From the streets to the studio: show explores how Basquiat, graffiti and hip-hop culture stormed the art world in the 1980s

Hollywood Africans (1983) by Jean-Michel Basquiat includes portraits of fellow artists Rammellzee and Toxic
© Estate of Jean-Michel Basquiat. Licensed by Artestar, New York

The exhibition Writing the Future: Basquiat and the Hip-Hop Generation at the Museum of Fine Arts, Boston, is the first museum show to chart Jean-Michel Basquiat’s relationship to hip-hop culture and to contextualise his practice in relation to other Black artists and musicians of the time. The show delineates the history of the “post-graffiti” movement that emerged in the early 1980s with Basquiat as its figurehead and in which artists switched their focus from the streets to the studio.

“Basquiat and the post-graffiti artists shared a conceptual approach rooted in the practices of early hip-hop, a cross-disciplinary and then-nascent culture that encompasses graffiti art as one of its foundational elements,” says the museum’s curator of contemporary art, Liz Munsell.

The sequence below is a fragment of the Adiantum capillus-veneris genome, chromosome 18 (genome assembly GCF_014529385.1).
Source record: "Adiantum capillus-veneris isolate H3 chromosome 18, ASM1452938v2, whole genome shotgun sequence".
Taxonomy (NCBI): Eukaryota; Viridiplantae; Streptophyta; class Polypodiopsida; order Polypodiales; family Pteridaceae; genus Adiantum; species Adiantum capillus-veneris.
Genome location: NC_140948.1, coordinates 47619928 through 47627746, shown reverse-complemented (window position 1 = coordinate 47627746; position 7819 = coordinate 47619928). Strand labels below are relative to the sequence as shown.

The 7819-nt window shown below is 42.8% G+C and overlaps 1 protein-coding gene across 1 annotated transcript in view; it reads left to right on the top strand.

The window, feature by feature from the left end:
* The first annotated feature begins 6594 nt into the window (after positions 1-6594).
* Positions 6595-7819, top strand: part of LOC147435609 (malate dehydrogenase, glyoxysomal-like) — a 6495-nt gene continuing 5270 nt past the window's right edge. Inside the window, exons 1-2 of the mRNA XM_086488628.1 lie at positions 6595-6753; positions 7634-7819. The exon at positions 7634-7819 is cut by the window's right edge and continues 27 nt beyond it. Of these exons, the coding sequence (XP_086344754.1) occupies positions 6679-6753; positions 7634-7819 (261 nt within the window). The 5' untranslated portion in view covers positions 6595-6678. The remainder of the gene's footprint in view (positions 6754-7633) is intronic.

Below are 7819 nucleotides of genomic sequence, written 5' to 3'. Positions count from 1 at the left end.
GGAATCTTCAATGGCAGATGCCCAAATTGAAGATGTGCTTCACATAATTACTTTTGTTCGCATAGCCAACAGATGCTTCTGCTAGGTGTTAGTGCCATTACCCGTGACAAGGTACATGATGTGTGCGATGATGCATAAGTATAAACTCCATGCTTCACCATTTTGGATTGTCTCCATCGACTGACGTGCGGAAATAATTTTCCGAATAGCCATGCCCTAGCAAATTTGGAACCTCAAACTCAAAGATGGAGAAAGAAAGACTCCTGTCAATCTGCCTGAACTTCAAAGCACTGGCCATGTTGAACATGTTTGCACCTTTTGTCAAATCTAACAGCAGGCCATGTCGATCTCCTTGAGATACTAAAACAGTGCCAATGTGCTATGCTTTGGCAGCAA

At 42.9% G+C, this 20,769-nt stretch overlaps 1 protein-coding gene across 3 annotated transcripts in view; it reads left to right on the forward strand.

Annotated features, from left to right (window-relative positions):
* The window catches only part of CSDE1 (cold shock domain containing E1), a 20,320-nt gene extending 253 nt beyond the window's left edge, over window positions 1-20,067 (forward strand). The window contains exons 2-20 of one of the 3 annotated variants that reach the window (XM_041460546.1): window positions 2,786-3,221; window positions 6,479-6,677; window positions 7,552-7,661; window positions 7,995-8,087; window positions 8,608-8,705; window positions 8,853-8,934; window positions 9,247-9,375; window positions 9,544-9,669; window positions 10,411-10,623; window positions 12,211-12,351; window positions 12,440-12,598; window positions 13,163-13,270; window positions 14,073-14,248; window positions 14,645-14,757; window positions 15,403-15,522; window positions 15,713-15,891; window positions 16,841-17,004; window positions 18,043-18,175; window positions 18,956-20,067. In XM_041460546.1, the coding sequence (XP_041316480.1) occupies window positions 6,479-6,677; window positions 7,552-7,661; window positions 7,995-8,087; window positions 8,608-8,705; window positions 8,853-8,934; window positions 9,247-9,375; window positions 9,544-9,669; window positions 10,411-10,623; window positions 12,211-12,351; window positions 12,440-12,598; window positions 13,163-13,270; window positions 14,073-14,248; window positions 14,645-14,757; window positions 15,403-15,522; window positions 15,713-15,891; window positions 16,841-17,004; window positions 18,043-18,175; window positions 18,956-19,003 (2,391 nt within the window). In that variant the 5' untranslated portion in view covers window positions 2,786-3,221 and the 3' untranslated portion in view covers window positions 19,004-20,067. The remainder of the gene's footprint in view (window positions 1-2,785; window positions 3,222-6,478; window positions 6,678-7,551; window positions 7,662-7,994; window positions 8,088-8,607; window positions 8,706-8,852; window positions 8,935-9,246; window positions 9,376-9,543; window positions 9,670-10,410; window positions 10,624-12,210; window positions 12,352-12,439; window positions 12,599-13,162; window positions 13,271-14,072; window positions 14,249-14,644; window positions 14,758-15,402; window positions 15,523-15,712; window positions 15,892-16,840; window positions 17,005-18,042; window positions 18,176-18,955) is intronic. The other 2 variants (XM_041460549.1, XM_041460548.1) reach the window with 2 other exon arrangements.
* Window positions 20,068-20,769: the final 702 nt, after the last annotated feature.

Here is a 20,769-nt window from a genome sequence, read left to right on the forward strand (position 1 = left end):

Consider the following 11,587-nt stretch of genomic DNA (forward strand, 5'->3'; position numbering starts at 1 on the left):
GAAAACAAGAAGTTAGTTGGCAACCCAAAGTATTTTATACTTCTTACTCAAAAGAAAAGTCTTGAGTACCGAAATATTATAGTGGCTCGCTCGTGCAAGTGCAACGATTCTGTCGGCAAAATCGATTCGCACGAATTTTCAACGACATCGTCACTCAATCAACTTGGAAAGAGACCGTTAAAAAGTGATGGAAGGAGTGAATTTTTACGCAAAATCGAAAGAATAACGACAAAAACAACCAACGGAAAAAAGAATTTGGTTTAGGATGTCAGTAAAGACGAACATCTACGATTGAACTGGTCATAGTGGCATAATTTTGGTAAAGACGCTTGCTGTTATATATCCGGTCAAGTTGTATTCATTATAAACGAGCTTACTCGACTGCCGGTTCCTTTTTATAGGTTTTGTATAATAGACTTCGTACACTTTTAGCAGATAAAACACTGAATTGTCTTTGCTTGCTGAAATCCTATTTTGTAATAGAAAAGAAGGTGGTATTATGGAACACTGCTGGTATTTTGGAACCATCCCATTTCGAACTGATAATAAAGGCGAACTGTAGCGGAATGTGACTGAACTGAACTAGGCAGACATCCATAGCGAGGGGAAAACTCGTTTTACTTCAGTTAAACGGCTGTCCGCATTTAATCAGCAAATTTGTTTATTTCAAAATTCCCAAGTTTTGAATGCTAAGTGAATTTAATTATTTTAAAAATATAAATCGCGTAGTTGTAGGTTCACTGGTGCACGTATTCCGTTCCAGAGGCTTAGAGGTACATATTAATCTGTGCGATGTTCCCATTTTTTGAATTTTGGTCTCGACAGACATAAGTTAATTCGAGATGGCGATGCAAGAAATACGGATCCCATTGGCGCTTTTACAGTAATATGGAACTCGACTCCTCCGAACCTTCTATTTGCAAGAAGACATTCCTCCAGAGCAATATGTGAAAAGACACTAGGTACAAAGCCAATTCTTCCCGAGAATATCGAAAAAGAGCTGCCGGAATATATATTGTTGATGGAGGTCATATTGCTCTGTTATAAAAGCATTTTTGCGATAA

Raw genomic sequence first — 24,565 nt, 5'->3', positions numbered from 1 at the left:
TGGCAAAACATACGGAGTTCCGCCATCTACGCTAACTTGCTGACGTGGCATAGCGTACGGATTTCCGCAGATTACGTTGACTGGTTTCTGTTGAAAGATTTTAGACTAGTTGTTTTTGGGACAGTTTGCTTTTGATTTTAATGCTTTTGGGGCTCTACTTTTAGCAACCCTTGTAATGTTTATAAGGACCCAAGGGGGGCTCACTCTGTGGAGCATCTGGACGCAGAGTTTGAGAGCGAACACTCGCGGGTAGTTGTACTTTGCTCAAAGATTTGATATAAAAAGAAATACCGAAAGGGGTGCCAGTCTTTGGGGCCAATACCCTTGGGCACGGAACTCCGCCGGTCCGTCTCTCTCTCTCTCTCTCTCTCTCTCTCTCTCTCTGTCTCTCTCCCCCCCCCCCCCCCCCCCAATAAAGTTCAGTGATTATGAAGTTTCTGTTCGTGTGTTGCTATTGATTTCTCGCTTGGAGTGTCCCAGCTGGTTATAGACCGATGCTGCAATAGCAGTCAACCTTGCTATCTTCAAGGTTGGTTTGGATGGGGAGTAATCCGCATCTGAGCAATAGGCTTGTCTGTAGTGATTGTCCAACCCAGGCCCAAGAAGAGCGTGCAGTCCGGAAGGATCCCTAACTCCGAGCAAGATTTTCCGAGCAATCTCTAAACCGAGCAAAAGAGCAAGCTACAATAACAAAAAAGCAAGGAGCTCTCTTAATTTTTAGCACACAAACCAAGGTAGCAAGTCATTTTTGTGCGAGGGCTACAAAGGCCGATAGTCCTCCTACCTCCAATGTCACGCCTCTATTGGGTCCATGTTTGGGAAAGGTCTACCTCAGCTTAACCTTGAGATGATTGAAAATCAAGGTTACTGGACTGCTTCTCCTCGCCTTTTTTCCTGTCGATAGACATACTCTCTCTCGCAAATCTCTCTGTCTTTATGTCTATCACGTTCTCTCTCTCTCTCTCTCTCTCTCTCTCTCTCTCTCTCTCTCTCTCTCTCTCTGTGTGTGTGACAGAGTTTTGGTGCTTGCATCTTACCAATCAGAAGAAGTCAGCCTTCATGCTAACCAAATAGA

Rammellzee's Gash–o–lear (1989)
© 2018 The Rammellzee Estate. In memory of Carmela Zagari Rammellzee

“Music is just one element of hip-hop culture,” Munsell says. “The common thread between all these artists is that their techniques across mediums shared a conceptual approach rooted in early hip-hop: pop figuration and wildstyle lettering in painting; freestyling, sampling, remixing and scratching in music; and the textual interventions of found surfaces in apparel, sculpture and architecture.”

The exhibition features more than 125 works, from artists such as Keith Haring, Lee Quiñones, Kool Koor and Lady Pink, and around 30 by Basquiat. Among the highlights is Basquiat’s Hollywood Africans (1983), which documents the artist’s time spent in Los Angeles with the artists Rammellzee and Toxic, depicting the three of them together and “referring as much to the limited [and] demeaning roles that African Americans have played in the American film industry, as to these young artists’ newly minted place in the West Coast art world”, Munsell says.

When You Expect Fair Play You Create an Infectious Bubble of Madness (1982–84) by Jenny Holzer and Lady Pink
©1983 Jenny Holzer, ARS, NY, Courtesy Sprüth Magers

The show includes several works by Rammellzee, who “declared that the true purpose of graffiti’s wildstyle writing was to reclaim and protect language from the abuses of power”, Munsell says. The artist deliberately abstracted and coded the writing in his work to discourage comprehension from those who were outside of tagging culture—visible in works such as Evolution of the World (1979)—and published his philosophy in the 1979 manifesto Iconic Treatise on GothRead More – Source

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